Adam S. Montefiore



Wine guru to so many Israelis
Haim Gan

At Terravino 2024, Israel’s leading international wine and spirits competition, I was awarded the Terravino Lifetime Achievement Award. The person who rang me to give me the news was the Terravino creator, owner and manager, Haim Gan. In my acceptance speech, I said I looked forward to being present when Haim Gan himself received his Lifetime Achievement Award. The chances of him awarding himself this prestigious prize is pretty remote, so I thought I would least record for posterity his extraordinary career. This is someone I have known for more than thirty years, so I am well placed to tell the story of his contribution to Israeli wine. 

Israel was a bit of a wine culture backwater in the early 1990s. When I first came across Haim Gan though, I was immediately impressed with his knowledge and dedication. To be honest he stood out in an industry in which knowledge of professional wine service was pretty sparse. I felt I was meeting a kindred spirit and I immediately respected him.

He had been handpicked by Chef Israel Aharoni to open the Tapuach Zahav (Golden Apple) Restaurant. Haim Gan was their first wine waiter. A young man by the name of Yonatan Roshfeld became the sous chef. I have had some experience in eating out, and I still believe it was the best quality restaurant I have experienced in 35 years in the country. I remember hosting wine great Robert Mondavi there. I next came across Haim Gan as Restaurant Manager at Capot Tamarim. This was one of the first restaurants to showcase the chutzpa, creativity and variety of the new Israeli chef, devoted to local ingredients. It was forerunner of the Israeli chef revolution that has reached Europe and America in the last ten to fifteen years or so.

Haim Gan was not born with a silver tastevin (traditional sommelier’s wine cup) in his mouth. He was a son of Jaffa. His father was a fisherman. Gan served in the paratroopers and earned a plucky, determined reputation for coping with whatever was thrown at him and coming up trumps, stronger and smiling. When it became time to travel, his contemporaries, like everyone else, travelled to South America or the Far East. Gan decided to go to Europe. A chance meeting on a train led to the idea of travelling to a winery. “What is a winery?” Gan asked! It was when he visited a winery in the Loire Valley that something resonated within him. He decided to stay in France and offered to work there for a few months. This was Gan’s introduction to the wine world. Then with enthusiasm growing, he went to Bordeaux to absorb some of the wine culture there. Wine is very aspirational. The more you know, the more you want to know. Next, he travelled to America and gained experience working in restaurants in Miami. He was happy there, but swiftly returned to Israel for Reserve Duty at the outset of the Gulf War. His international experience along with a whiff of wine in Europe, blended with his drive and hunger to learn, and set him apart. That was why he was considered a catch by restaurants of the caliber of Tapuach Zahav and Capot Tamarim.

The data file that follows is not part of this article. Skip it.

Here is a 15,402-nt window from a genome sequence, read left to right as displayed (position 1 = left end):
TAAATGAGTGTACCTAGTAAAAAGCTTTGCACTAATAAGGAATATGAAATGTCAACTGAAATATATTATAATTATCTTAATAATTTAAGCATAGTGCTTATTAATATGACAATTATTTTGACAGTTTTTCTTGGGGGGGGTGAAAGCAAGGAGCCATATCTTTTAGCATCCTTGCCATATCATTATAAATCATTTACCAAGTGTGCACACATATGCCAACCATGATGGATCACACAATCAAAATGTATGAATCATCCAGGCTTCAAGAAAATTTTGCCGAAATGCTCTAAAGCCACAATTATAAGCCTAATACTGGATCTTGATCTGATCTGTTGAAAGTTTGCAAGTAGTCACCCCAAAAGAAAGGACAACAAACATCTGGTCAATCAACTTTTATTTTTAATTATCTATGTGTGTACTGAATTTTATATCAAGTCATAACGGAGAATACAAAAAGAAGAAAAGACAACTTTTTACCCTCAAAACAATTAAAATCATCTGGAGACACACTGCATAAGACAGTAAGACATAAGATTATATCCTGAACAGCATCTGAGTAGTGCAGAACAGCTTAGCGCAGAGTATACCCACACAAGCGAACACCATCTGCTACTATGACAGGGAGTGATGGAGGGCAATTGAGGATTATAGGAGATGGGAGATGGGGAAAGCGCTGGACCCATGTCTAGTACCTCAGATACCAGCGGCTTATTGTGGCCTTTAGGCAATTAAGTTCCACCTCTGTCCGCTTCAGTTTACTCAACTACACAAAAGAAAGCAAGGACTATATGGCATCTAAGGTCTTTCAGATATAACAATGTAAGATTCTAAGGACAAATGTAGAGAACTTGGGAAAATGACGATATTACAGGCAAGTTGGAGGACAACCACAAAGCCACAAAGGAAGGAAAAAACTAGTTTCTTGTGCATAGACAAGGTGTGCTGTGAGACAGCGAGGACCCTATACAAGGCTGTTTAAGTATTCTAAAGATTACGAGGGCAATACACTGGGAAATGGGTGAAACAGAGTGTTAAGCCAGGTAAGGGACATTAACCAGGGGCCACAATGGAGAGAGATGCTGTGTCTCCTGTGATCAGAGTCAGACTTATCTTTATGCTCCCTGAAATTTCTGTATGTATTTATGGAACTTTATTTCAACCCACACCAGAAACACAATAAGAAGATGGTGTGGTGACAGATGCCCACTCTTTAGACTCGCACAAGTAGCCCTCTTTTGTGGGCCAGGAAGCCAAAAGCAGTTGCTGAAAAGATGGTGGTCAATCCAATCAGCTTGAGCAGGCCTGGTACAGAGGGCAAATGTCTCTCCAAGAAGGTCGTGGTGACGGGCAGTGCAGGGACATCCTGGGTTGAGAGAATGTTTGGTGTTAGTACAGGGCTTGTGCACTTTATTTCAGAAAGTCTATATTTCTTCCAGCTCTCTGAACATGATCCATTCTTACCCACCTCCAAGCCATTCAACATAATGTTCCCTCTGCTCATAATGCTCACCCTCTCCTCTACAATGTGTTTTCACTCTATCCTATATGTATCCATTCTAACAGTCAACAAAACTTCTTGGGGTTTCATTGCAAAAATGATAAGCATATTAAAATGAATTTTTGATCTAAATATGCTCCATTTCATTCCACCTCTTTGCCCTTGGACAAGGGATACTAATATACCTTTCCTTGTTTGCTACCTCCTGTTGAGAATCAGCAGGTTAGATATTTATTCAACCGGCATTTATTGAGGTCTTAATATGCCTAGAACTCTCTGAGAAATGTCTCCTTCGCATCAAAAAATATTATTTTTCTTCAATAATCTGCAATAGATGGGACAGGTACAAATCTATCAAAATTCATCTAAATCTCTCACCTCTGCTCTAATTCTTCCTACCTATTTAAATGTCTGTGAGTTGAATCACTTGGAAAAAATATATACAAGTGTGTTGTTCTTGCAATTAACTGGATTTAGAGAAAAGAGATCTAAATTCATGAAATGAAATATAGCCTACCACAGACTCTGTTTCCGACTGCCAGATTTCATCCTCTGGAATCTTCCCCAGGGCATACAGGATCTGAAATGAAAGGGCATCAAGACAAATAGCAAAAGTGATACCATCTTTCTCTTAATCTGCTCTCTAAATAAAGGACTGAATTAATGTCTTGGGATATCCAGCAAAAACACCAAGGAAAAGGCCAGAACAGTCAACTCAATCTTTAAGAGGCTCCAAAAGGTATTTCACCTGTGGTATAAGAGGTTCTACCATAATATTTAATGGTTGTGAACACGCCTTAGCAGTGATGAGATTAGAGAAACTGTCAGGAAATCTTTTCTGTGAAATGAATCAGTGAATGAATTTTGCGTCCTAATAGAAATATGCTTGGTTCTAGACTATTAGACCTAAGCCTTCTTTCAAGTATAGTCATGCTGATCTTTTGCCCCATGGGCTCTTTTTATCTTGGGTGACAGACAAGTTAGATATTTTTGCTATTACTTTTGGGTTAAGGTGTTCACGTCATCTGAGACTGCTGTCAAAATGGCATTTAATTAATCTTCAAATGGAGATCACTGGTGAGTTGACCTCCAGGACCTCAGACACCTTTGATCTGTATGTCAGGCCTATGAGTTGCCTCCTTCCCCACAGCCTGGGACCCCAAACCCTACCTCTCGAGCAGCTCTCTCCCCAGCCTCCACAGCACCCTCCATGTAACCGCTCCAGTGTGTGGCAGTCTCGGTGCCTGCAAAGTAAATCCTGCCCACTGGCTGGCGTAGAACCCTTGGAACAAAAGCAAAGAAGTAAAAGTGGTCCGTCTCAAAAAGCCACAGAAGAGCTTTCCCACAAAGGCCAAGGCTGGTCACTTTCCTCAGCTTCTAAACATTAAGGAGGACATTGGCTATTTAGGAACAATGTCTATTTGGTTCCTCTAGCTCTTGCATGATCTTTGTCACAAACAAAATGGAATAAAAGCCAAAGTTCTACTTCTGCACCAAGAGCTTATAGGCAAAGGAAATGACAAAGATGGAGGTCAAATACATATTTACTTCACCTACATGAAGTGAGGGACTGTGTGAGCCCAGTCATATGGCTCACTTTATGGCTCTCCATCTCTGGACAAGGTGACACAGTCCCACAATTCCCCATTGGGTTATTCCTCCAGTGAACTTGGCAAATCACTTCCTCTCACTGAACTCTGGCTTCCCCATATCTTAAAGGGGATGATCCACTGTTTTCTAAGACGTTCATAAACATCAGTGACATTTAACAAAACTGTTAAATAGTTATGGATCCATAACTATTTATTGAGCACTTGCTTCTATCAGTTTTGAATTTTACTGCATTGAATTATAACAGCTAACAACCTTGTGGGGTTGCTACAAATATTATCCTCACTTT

After that, Haim Gan was a sought-after name in wine circles. He was passionate, knowledgeable, had impeccable standards of service, and was incredibly enthusiastic. This brushed off on others. It was not long before the corporate world came knocking at his door. Carmi Lebenstein was the crafty and innovative marketing manager at Carmel Mizrahi. This was then by far Israel’s largest winery, virtually a monopoly. She persuaded Ham Gan to join as Education Manager and Professional Manager for Hotels & Restaurants. During his time there he strove to improve Carmel’s image and attended the legendary Carmel tastings. I had some experience of those, admittedly though from a few years previously. They were probably the most unprofessional tastings I ever participated in. Food and olives were on the table, and some tasted wine through a mouthful of flaky and greasy burekas. The senior manager would say what he thought before anyone had a chance to open their mouths, and then criticize the professional team. Before the end of the tasting someone else would light up a cigarette. I can put names to these memories, but out of respect for the people concerned, will not do so here. Of course I must point out, the Carmel Winery of today is leaps and bounds away from the Carmel Mizrahi of the 1990s, but I am just setting the scene of how it was.  

During Haim Gan’s time he was fortunate to work with a whole battalion of winemakers, who made names for themselves and went off to succeed elsewhere. These included Israel Flam ex head winemaker of Carmel (now Flam Winery), Koby Gat (Carmel loyalist, now retired), Shiki Rauchberger (now Teperberg), Philippe Lichtenstein (now Arza-Hayotzer), Gil Shatzberg (ex-Amphorae, Recanati), Arkadi Papikian (ex-Dalton, Amphorae), Zvi Skaist (now Teperberg, ex-Jerusalem, Barkan.) It was quite a team. 

When Carmi Lebenstein left, Haim Gan decided to go it alone and become independent. At the turn of Millennium, he founded a new start-up called “Ish Anavim” (Grape Man) based in Jaffa. His partner was Sariel Shany, greatly respected for his wine knowledge too. Their concept was to be an independent body advancing wine culture, giving wine courses, holding tastings and offering wine consultancy services. This was much needed as wine education was dominated by the wineries, and in particular by the Golan Heights Winery and Carmel. The Golan Heights Winery promoted wine service through its Yarden Award for Wine Service, which was my creation, and founded the first ever Wine School, which was managed by a young Yair Haidu, now considered one of the leading wine experts in Israel. Carmel was known for its wine courses taught by Koby Gat and its Barman’s Courses led by Tal Gal Cohen. However good they were, and they were all professional, they were seen as being sponsored by ‘the large wineries’. Because of this, they were devalued slightly.